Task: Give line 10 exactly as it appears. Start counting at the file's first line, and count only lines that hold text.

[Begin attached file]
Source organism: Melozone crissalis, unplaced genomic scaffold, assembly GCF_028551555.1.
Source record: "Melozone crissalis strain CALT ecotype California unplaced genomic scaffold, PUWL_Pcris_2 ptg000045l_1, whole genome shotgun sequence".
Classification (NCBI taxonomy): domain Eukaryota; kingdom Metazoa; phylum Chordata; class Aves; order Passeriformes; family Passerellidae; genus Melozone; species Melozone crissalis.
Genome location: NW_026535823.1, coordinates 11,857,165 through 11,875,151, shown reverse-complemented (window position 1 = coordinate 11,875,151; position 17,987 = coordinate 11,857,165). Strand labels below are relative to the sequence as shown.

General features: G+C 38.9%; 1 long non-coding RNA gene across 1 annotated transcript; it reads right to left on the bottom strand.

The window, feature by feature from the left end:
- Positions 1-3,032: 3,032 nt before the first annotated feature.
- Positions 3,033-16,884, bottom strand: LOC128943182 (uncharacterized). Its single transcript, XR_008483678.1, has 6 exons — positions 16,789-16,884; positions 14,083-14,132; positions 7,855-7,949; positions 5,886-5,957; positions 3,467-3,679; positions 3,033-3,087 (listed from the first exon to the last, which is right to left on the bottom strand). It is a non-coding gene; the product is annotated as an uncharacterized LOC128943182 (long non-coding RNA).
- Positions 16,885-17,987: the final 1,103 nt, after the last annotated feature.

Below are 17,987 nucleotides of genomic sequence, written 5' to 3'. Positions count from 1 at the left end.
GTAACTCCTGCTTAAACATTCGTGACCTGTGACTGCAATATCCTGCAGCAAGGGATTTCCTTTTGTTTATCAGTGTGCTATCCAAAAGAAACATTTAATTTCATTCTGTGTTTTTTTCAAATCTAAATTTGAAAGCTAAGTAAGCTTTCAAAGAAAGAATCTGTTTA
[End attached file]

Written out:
Below are 17,987 nucleotides of genomic sequence, written 5' to 3'. Positions count from 1 at the left end.